Howard Shelanski, a dual threat economist and law professor whom President Obama has picked to run the White House Office of Information and Regulatory Affairs, fielded high-stakes questions from senators of both parties on Wednesday without any apparent harm to his prospects for confirmation.
Currently serving as director of the Bureau of Economics at the Federal Trade Commission, Shelanski spoke confidently but cautiously, often invoking the “need to learn more” about issues he acknowledged as important, such as respecting agency expertise and using “common sense” to balance the benefits of regulations aimed at protecting health and safety against the risk of overburdening businesses and costing jobs.
“From my past experience in government, and from having worked for judges across the ideological spectrum, I learned the importance relying on sound evidence and rigorous analysis to make decisions, and of developing good working relationships with people of varying viewpoints and backgrounds to achieve collective goals,” Shelanski told the Senate Homeland Security and Governmental Affairs Committee. “If confirmed as administrator, I would draw from my own experiences and rely on the expertise and insights of the career staff at OIRA and the agencies, others in the administration, the Congress, and public participants in the regulatory process to fulfill OIRA’s mandates.”
Asked for his top priorities, Shelanski said he would “assure that regulatory review is done in as timely a manner as possible while keeping quality high;” that he would “give notice to regulated parties before finalizing a rule as effectively and efficiently as possible;” and that he would maintain “good relationships” with all stakeholders while continuing the “regulatory lookback” at all existing rules launched by the predecessor in the job, Cass Sunstein.
Chairman Sen. Tom Carper, D-Del., said, “Shelanski has earned a reputation among those he’s worked with of being not only very smart, but also articulate and highly collegial -- qualities of character that will serve him well at a place like OIRA at the heart of government. So my recommendation to my colleagues on this committee is that we support this nomination and promptly report it to the full Senate.”
Though no vote was taken, none of the senators who questioned Shelanski hinted at any opposition, even though Shelanski declined to comment on the more pointed issues.
Ranking member Sen. Tom Coburn, R-Okla., cited an overall regulatory burden on the economy of $1.8 trillion and said he was concerned about two Oklahoma fuel refineries going broke because they cannot afford to buy renewable fuel credits, and costing thousands of jobs. And he wanted assurance that agencies will follow statutes, “rather than regulating according to their own preferences.”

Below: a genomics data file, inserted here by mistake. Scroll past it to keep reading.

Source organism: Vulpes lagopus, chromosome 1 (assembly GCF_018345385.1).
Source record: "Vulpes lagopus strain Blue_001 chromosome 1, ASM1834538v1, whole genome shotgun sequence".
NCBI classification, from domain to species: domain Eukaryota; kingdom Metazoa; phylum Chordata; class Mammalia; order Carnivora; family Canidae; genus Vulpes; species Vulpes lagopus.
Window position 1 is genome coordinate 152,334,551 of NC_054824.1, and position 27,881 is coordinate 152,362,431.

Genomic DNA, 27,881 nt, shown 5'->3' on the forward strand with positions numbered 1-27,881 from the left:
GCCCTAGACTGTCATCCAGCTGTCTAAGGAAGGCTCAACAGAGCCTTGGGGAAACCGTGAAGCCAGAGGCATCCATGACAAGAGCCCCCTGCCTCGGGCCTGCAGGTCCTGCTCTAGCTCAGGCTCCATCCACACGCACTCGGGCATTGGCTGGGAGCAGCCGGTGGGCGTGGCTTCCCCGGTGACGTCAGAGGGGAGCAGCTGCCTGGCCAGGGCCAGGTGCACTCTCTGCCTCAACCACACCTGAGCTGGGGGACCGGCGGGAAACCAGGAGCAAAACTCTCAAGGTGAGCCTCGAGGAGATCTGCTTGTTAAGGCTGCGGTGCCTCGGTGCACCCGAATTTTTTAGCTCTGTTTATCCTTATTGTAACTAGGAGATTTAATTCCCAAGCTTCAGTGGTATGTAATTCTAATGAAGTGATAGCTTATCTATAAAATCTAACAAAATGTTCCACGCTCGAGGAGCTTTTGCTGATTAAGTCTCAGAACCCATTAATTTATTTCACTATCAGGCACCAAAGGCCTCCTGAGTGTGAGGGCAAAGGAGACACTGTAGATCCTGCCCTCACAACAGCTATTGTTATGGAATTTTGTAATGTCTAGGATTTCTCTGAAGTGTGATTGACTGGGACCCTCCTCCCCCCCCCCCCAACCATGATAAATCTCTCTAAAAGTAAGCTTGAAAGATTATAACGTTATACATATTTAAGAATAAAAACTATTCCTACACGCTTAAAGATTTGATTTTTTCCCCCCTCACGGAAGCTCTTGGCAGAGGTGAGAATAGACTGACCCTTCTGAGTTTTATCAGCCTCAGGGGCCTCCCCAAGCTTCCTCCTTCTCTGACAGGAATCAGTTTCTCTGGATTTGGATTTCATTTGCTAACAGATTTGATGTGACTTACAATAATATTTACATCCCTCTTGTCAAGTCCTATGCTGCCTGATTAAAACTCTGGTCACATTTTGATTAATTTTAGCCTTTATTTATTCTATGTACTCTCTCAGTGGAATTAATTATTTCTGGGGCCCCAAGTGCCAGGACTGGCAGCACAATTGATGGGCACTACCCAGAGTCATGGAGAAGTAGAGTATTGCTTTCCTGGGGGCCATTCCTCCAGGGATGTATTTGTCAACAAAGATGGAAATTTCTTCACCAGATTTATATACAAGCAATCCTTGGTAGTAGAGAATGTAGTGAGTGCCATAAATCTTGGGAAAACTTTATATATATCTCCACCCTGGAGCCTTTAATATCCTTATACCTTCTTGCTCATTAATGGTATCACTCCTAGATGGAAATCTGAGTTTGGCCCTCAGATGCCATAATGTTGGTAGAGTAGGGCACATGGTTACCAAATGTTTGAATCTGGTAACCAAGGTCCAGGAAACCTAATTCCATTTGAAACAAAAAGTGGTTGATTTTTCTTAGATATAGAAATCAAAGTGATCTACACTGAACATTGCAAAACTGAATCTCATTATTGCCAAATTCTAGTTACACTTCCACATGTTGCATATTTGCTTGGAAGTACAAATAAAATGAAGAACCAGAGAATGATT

Sen. Ron Johnson, R-Wis., reported that the government has released 182,000 rules since 1986, suggesting it is time to set priorities and review the costs.
Shelanski said, “It is important to listen to what stakeholders say, but there is only so much on the cost side, there’s also the benefits.” Primary responsibility, he added, lies with the agency head, “but OIRA can help suggest methods for reviewing economic analysis.” He added that “it is not the role of OIRA to substitute its judgment for scientific experts, but to ask hard questions.”
Sen. Carl Levin, D-Mich., expressed concerned about “chronic delays” from OIRA in reviewing pending regulations, which by executive order are supposed to be done in 90 days. He also quizzed the nominee on whether the Obama administration is sufficiently willing to review rules by independent agencies.
Shelanski noted that he currently works for such an agency and values its independence. Sen. Rob Portman, R-Ohio, called the OIRA post “the most important job no one ever heard of.” He then cited numbers showing that “major regulations”-- defined as those with more than $100 million in economic impact -- were larger in the first Obama term than those in the first terms of George W. Bush and Bill Clinton combined. Last year, there were 90 rule changes, saving $3.3 billion, which is good, Portman said. But in the context of $236 billion that agencies say their rules cost, “that’s not cutting a lot of red tape.”
Portman also decried the fact that OIRA’s required “unified agenda” report on the “pipeline” of coming regulations was put out late last year -- an election year -- in December instead of the spring.
Shelanski said in his preparations he had not learned anything about why.
Liberal-leaning groups, such as the Center for Progressive Reform, were at the hearing with handouts expressing skepticism that Shelanski will be aggressive enough to speed up proposed health and safety rules that the groups see as stalled by business lobbying.